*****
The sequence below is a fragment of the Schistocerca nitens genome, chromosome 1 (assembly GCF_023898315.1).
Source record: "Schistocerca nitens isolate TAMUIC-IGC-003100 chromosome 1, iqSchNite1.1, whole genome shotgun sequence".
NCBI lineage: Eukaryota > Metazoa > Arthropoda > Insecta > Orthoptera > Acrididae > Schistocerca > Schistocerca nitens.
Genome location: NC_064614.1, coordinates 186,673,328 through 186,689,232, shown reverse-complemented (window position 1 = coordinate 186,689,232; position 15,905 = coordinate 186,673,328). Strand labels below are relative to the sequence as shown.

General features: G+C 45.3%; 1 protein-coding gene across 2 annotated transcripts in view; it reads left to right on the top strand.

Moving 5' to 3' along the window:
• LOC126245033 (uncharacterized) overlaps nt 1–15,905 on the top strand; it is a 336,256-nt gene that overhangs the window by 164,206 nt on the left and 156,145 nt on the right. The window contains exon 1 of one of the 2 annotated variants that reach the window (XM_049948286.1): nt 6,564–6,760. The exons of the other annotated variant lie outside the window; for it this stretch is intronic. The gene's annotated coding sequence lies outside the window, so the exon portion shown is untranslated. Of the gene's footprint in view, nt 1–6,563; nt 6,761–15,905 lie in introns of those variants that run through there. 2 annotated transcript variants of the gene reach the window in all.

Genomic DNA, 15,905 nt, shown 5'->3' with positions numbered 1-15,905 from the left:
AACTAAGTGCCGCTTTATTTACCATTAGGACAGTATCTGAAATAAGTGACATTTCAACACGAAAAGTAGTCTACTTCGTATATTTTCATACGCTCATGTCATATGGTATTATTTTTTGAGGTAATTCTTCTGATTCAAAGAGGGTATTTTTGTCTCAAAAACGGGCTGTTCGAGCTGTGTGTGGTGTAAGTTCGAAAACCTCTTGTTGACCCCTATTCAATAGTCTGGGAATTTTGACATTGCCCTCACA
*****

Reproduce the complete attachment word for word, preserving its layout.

The sequence below is a fragment of the Schistocerca nitens genome, chromosome 1 (assembly GCF_023898315.1).
Source record: "Schistocerca nitens isolate TAMUIC-IGC-003100 chromosome 1, iqSchNite1.1, whole genome shotgun sequence".
NCBI lineage: Eukaryota > Metazoa > Arthropoda > Insecta > Orthoptera > Acrididae > Schistocerca > Schistocerca nitens.
Genome location: NC_064614.1, coordinates 186,673,328 through 186,689,232, shown reverse-complemented (window position 1 = coordinate 186,689,232; position 15,905 = coordinate 186,673,328). Strand labels below are relative to the sequence as shown.

General features: G+C 45.3%; 1 protein-coding gene across 2 annotated transcripts in view; it reads left to right on the top strand.

Moving 5' to 3' along the window:
• LOC126245033 (uncharacterized) overlaps nt 1–15,905 on the top strand; it is a 336,256-nt gene that overhangs the window by 164,206 nt on the left and 156,145 nt on the right. The window contains exon 1 of one of the 2 annotated variants that reach the window (XM_049948286.1): nt 6,564–6,760. The exons of the other annotated variant lie outside the window; for it this stretch is intronic. The gene's annotated coding sequence lies outside the window, so the exon portion shown is untranslated. Of the gene's footprint in view, nt 1–6,563; nt 6,761–15,905 lie in introns of those variants that run through there. 2 annotated transcript variants of the gene reach the window in all.

Genomic DNA, 15,905 nt, shown 5'->3' with positions numbered 1-15,905 from the left:
AACTAAGTGCCGCTTTATTTACCATTAGGACAGTATCTGAAATAAGTGACATTTCAACACGAAAAGTAGTCTACTTCGTATATTTTCATACGCTCATGTCATATGGTATTATTTTTTGAGGTAATTCTTCTGATTCAAAGAGGGTATTTTTGTCTCAAAAACGGGCTGTTCGAGCTGTGTGTGGTGTAAGTTCGAAAACCTCTTGTTGACCCCTATTCAATAGTCTGGGAATTTTGACATTGCCCTCACA